Considering a TLR

Discussion in 'Medium Format Cameras and Accessories' started by BradleyK, May 11, 2013.

  1. BradleyK

    BradleyK Subscriber

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    One of the few camera species I have yet to shoot with is the TLR. The few folks I know who shoot with them all mention the same virtues: the camera is quiet and unobtrusive and the 2 1/4 negatives are a joy to print. So...I am considering the purchase of one. Folks posting here seem about evenly divided between the Rolliflex and the Yashica. Any advantage in either? Thanks in advance for the feedback.
     
  2. Roger Cole

    Roger Cole Member

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    Rolleiflex is better. Yashica is less expensive and a good buy. I'd like to have a Rollei some day but I have a Yashicamat 124 I paid $185 for and I love it.
     
  3. David Brown

    David Brown Subscriber

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    That's sort of a "Toyota/Lexus" question. Just get a Yashica that has Yashinon, not Yashikor lenses and you'll be fine. Then. if you love the TLR that much, sell the Yashica later for what you paid for it and get a Rollei.

    Don't over look a Mamiya - interchangeable lenses!
     
  4. Jeff Kubach

    Jeff Kubach Member

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    I agree with Roger Cole. I inherite my Rolleiflex from my father after he passed away. You'll be happy with either one.

    Jeff
     
  5. BrianShaw

    BrianShaw Member

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    If not getting a Rolleiflex, I'd opt for a Rolleicord over a Yashica.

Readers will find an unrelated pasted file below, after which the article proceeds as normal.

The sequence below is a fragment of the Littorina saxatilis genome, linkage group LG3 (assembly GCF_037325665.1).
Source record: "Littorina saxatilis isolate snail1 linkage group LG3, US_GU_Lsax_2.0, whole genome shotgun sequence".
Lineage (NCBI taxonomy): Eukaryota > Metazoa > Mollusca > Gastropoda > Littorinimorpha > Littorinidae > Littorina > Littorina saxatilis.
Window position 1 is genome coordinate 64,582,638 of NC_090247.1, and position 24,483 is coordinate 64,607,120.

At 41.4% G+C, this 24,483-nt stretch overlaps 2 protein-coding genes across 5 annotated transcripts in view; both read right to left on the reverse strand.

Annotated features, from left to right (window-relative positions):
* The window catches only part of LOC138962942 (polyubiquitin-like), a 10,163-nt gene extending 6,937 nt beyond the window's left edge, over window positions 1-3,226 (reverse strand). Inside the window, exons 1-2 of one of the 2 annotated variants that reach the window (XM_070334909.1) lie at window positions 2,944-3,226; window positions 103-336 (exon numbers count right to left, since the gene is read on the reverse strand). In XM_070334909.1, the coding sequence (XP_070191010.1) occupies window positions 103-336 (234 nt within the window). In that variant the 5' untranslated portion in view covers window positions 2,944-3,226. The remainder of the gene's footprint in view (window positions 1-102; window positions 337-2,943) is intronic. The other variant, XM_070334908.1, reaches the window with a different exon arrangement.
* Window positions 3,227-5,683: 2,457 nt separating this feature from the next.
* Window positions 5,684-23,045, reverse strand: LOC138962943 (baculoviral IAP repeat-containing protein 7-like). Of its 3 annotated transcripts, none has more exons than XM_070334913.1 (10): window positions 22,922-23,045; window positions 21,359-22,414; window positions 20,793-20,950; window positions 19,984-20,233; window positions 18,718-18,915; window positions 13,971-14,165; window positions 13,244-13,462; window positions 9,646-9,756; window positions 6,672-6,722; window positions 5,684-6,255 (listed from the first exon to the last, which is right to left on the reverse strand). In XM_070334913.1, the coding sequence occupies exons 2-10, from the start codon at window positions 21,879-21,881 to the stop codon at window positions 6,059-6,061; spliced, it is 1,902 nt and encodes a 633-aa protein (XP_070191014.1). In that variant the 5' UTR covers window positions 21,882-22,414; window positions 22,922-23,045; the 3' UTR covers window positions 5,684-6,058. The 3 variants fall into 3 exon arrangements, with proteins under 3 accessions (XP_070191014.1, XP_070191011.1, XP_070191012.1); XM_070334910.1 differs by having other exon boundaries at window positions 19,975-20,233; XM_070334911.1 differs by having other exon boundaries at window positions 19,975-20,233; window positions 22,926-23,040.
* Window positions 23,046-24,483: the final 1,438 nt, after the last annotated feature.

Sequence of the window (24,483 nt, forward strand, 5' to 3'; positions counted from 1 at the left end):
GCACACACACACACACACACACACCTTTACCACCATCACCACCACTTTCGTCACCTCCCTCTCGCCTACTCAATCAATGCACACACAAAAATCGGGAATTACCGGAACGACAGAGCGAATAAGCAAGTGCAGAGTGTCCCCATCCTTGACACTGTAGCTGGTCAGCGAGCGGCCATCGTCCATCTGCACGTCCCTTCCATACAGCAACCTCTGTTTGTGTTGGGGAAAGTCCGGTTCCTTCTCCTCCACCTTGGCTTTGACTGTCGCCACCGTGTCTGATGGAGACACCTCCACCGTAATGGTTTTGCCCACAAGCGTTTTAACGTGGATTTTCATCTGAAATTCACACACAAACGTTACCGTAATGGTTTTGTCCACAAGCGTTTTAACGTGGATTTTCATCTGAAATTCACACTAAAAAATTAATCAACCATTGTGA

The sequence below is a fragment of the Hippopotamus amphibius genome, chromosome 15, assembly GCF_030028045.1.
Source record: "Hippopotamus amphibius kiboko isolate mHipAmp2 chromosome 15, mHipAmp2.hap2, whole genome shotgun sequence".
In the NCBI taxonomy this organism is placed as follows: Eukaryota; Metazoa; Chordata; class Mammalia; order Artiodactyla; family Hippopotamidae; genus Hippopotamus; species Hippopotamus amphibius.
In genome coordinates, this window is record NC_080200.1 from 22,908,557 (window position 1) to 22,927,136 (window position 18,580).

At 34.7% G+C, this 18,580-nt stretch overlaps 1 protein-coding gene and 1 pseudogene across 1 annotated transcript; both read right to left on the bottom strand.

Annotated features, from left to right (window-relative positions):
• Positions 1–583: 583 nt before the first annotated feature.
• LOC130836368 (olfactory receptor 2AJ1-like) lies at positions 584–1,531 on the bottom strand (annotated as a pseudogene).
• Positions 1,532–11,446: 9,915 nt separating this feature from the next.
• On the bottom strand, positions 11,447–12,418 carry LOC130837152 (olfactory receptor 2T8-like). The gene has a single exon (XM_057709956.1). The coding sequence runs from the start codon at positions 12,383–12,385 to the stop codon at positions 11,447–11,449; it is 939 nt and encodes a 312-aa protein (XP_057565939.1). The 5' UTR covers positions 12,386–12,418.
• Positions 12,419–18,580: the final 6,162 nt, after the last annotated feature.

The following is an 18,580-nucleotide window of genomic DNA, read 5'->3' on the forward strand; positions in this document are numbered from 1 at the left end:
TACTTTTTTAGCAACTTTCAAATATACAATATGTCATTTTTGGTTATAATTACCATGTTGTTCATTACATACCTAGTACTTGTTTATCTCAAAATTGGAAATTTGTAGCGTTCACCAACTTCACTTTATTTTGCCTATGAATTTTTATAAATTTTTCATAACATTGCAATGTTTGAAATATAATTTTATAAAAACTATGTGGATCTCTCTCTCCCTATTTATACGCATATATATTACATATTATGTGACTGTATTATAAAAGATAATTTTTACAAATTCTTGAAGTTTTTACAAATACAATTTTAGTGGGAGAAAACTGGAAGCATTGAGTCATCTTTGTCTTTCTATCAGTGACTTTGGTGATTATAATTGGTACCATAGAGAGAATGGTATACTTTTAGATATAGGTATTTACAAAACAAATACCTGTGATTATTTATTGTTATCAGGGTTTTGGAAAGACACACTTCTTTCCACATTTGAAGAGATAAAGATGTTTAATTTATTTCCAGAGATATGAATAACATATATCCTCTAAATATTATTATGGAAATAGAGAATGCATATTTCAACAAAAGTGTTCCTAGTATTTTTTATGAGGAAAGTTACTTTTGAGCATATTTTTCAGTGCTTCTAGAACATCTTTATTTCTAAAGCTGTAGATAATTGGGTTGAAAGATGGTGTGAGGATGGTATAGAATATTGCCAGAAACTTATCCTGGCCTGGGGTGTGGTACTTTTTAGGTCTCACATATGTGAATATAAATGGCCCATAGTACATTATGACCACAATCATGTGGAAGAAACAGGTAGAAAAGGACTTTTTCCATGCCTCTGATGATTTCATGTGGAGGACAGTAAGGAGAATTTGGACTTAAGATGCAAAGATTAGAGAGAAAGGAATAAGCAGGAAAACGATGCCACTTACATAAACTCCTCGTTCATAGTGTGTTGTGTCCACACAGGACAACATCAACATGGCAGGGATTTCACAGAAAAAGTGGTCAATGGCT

6. smolk

    smolk Member

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    You might also consider the Minolta Autocord on what I read. I have two flexes and they get the most use these days. Condition of the lens and shutter is everything though
     
  7. Roger Cole

    Roger Cole Member

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    The Mamiya TLRs are great cameras but they are much bigger and heavier than fixed lens TLRs. You should see them in person or at least in a photo side by side with a fixed lens TLR to decide whether this matters to you.
     
  8. thegman

    thegman Member

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    Only ever had Rolleiflexes, never used a Yashica. The Yashicas look very nice though, but I don't have a bad word to say about Rolleiflexes either really.

    Only thing I'd say is probably don't bother with a meter, it can add a bit to the price, and sometimes the accuracy can be a bit ropey.
     
  9. Marc B.

    Marc B. Member

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    Many of the Yashica's are over-hyped and over-priced...especially the 124-G.
    I wouldn't rule out the Mamiya 'C' series TLR's.

    Mamiya's are a bit more versatile...considering the seven (7) separate focal lengths of interchangeable lenses available.
    They're bigger and heavier then a Rollei or a Yashica, but my 55mm and 180mm are some of my favorite lenses.
    I monopod when I'm on-the-go (or bag-pod), and for most landscapes and portraiture, I tripod the Mamiya.

    Marc
     
  10. dotyj

    dotyj Member

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    A couple of days ago I bought a Yashica-A off eBay and am looking forward to using a real TLR.